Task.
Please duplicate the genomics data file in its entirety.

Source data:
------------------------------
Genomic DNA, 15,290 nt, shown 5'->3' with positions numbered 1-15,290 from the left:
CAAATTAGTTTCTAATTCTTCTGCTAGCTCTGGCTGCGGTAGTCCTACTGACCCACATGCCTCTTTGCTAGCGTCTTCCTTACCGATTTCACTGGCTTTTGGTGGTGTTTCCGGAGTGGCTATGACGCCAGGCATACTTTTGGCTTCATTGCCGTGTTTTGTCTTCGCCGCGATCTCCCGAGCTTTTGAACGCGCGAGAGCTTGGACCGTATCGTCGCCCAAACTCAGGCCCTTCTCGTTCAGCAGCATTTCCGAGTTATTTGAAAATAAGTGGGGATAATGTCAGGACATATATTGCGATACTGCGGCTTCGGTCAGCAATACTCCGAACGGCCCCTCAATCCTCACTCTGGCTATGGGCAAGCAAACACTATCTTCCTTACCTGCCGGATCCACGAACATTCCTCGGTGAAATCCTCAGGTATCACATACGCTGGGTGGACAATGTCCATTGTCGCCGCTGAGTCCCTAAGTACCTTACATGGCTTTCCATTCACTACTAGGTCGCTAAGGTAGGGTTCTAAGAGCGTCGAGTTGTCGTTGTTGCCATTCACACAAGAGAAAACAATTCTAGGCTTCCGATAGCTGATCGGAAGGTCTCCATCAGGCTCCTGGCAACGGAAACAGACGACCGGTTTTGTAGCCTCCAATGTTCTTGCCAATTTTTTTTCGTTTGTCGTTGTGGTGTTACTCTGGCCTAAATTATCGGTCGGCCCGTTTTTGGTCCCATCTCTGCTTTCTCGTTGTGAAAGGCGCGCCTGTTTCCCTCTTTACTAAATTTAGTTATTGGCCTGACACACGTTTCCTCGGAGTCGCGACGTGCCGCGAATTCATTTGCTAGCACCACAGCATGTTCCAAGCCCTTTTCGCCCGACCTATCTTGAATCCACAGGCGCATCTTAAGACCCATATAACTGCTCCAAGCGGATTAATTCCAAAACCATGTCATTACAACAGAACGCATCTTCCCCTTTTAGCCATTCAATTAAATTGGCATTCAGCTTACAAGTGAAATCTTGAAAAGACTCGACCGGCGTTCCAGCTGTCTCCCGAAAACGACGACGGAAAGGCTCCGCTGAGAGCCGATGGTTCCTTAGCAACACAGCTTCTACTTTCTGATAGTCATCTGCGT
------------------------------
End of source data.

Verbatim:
Genomic DNA, 15,290 nt, shown 5'->3' with positions numbered 1-15,290 from the left:
CAAATTAGTTTCTAATTCTTCTGCTAGCTCTGGCTGCGGTAGTCCTACTGACCCACATGCCTCTTTGCTAGCGTCTTCCTTACCGATTTCACTGGCTTTTGGTGGTGTTTCCGGAGTGGCTATGACGCCAGGCATACTTTTGGCTTCATTGCCGTGTTTTGTCTTCGCCGCGATCTCCCGAGCTTTTGAACGCGCGAGAGCTTGGACCGTATCGTCGCCCAAACTCAGGCCCTTCTCGTTCAGCAGCATTTCCGAGTTATTTGAAAATAAGTGGGGATAATGTCAGGACATATATTGCGATACTGCGGCTTCGGTCAGCAATACTCCGAACGGCCCCTCAATCCTCACTCTGGCTATGGGCAAGCAAACACTATCTTCCTTACCTGCCGGATCCACGAACATTCCTCGGTGAAATCCTCAGGTATCACATACGCTGGGTGGACAATGTCCATTGTCGCCGCTGAGTCCCTAAGTACCTTACATGGCTTTCCATTCACTACTAGGTCGCTAAGGTAGGGTTCTAAGAGCGTCGAGTTGTCGTTGTTGCCATTCACACAAGAGAAAACAATTCTAGGCTTCCGATAGCTGATCGGAAGGTCTCCATCAGGCTCCTGGCAACGGAAACAGACGACCGGTTTTGTAGCCTCCAATGTTCTTGCCAATTTTTTTTCGTTTGTCGTTGTGGTGTTACTCTGGCCTAAATTATCGGTCGGCCCGTTTTTGGTCCCATCTCTGCTTTCTCGTTGTGAAAGGCGCGCCTGTTTCCCTCTTTACTAAATTTAGTTATTGGCCTGACACACGTTTCCTCGGAGTCGCGACGTGCCGCGAATTCATTTGCTAGCACCACAGCATGTTCCAAGCCCTTTTCGCCCGACCTATCTTGAATCCACAGGCGCATCTTAAGACCCATATAACTGCTCCAAGCGGATTAATTCCAAAACCATGTCATTACAACAGAACGCATCTTCCCCTTTTAGCCATTCAATTAAATTGGCATTCAGCTTACAAGTGAAATCTTGAAAAGACTCGACCGGCGTTCCAGCTGTCTCCCGAAAACGACGACGGAAAGGCTCCGCTGAGAGCCGATGGTTCCTTAGCAACACAGCTTCTACTTTCTGATAGTCATCTGCGT